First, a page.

Field House solar panels save energy, not money

The new solar panels at the Kent State Field House are more energy efficient and environmentally friendly. Photo by Coty Giannelli

Cindy Deng

Solar panels installed last year on the roof the Kent State Field House are benefiting the environment, despite costing the university around $20,000 more per year.

Third Sun Solar, an Ohio-based clean energy company, bought and installed solar panels on the Field House’s roof in July 2012. Under a power purchase agreement, the company will assist the university for the next 20 years. These solar panels are projected to generate about 500,000 kilowatt-hours (kWh) of electricity per year, according to Bob Misbrener, project II manager at the Office of University Architect.

“It’s more of a reduction in the pollution that we would have emitted from the Field House because of using utility power,” Misbrener said about the solar panels’ purpose. “It’s not an energy reduction or conservation. It’s an avoidance of using utility power that’s polluting more by just using a clean source of energy.”

The Field House and Dix Stadium were never powered by Kent State’s Power Plant due to its distance from the buildings, so Ohio Edison, a FirstEnergy company, was previously the main power source. When the university began looking for alternative energy options, sustainability manager Melanie Knowles said installing solar panels was the most viable and cost effective option. Misbrener said the solar panels were purposely installed on the south side of the Field House’s roof because it’s the side that sees the most sun during the day.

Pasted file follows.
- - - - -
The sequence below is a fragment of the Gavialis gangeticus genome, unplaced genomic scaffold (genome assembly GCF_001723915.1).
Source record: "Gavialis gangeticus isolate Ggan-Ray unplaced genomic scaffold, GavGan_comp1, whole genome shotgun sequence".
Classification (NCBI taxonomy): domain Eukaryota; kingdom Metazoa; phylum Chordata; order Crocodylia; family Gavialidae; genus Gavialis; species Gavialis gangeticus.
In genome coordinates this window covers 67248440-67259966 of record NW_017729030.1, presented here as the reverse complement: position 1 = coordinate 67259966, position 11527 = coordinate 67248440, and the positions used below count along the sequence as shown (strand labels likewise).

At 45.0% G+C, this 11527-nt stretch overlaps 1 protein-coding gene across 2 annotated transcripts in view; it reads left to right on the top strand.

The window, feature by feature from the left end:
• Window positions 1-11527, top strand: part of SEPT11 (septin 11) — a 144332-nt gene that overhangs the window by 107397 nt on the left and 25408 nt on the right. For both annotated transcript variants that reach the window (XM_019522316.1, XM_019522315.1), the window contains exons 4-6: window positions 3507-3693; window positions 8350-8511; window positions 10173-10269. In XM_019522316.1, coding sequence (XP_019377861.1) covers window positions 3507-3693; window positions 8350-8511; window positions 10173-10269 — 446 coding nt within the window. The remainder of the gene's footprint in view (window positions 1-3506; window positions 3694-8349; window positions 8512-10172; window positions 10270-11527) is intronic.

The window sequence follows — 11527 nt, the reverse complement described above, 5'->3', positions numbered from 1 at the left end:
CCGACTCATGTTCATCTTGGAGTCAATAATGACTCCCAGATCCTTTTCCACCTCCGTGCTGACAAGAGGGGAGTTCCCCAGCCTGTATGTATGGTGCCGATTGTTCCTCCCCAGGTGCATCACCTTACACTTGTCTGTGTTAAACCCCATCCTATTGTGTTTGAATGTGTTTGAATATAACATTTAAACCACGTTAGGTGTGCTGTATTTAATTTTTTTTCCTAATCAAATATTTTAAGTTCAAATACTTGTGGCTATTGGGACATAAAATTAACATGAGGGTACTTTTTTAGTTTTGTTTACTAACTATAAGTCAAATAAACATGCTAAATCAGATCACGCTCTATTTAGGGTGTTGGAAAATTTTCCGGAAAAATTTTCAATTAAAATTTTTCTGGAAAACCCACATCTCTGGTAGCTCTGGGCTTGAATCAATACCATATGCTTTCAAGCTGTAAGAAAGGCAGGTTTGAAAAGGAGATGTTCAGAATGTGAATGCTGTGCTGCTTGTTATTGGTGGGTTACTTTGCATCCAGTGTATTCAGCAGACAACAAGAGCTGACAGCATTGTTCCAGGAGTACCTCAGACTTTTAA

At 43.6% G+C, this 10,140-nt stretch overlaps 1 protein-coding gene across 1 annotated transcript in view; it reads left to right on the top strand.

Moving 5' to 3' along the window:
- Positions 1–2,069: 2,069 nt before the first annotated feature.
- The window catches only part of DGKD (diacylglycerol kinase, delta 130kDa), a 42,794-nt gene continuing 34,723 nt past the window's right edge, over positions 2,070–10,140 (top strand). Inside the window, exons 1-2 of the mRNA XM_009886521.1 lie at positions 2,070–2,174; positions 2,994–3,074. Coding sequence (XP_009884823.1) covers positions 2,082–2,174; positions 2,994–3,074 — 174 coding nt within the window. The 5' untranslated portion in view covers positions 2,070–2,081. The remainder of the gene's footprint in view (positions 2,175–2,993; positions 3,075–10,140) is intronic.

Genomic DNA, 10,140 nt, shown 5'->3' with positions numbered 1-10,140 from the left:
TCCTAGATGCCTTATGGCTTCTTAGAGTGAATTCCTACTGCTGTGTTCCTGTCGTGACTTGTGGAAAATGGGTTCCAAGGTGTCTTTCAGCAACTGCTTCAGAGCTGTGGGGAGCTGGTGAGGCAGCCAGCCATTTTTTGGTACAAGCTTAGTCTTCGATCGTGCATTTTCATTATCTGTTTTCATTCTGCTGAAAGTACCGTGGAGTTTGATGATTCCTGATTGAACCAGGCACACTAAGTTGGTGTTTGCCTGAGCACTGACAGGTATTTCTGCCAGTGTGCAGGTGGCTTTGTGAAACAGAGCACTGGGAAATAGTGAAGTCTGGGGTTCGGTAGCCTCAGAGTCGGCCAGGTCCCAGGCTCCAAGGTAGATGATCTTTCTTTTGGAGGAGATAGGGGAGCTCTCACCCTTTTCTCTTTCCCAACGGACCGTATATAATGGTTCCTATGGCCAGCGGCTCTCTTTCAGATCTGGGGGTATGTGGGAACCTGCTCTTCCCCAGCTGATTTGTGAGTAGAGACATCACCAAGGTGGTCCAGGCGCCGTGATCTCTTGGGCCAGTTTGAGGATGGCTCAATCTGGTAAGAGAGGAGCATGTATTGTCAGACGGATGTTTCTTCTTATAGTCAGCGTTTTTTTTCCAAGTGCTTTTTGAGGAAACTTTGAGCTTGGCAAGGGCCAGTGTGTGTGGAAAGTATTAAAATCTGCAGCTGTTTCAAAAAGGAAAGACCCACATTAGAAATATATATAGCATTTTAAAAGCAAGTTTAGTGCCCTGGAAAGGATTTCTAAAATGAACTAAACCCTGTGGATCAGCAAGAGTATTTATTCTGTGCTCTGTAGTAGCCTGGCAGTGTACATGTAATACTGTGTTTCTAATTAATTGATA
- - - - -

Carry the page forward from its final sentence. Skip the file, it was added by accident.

“Plus, it’s a metal roof,” Misbrener said. “Metal roofs are the easiest to attach it [the solar panel] to. There’s no penetration in this roof because of these solar panels.”

Misbrener said Kent State was paying Ohio Edison 10 cents per kWh generating 1.5 million kWh for both buildings, which totaled to be about $150,000 per year. Now the university is paying Third Sun Solar 18 cents per kWh and expecting to generate 500,000 kWh. Since the remaining 1 million kWh still needs to be covered, the university pays Ohio Edison $100,000 for this amount of energy. For the first year, the university paid Third Sun Solar $90,000, which increases by two percent each year due to utility inflation. Misbrener said the university is estimated to be paying about $40,000 more per year by using both the solar panels and Ohio Edison.

“We have a power purchase agreement,” he said. “But as a fiscally responsible university, we’re always trying to save money.”

Misbrener said the university will receive a $20,000 solar renewable energy credit each year from any Ohio utility that purchases them, which can be sold to the open market to offset the cost. FirstEnergy will give the university credit for the energy that is not used to go to Ohio Edison’s grid system. This way, Kent State is technically only paying about $20,000 more per year. Knowles said the benefit from this is that the university does not have to worry about repairs because the solar panels are not theirs to maintain.

“It’s a wonderful first step,” Knowles said. “It was done in a way that protects the interest of the university and supports local business. Hopefully, it’s just the first big project of many to come with regard to alternative energy on the Kent State campuses.”

There are also three major environmental benefits coming from the solar panels. Because there are zero CO? emissions, this eliminates about 779,000 pounds of CO? per year and lowers the amount of emissions equivalent to burning about 39,000 gallons of gasoline or removing about 74 cars off the road) Misbrener said. It also reduces about $50,000 per year in national health care costs for asthma or other respiratory issues. He said these benefits are what make the solar additions worth it in the long run.

“I’m so excited that I got to be a part of it,” Misbrener said. “I love being able to demonstrate to all the students that this is possible, that we’re doing this not for just Kent State University, but for everybody at Kent State University and in the world.”

Contact Cindy Deng at [email protected].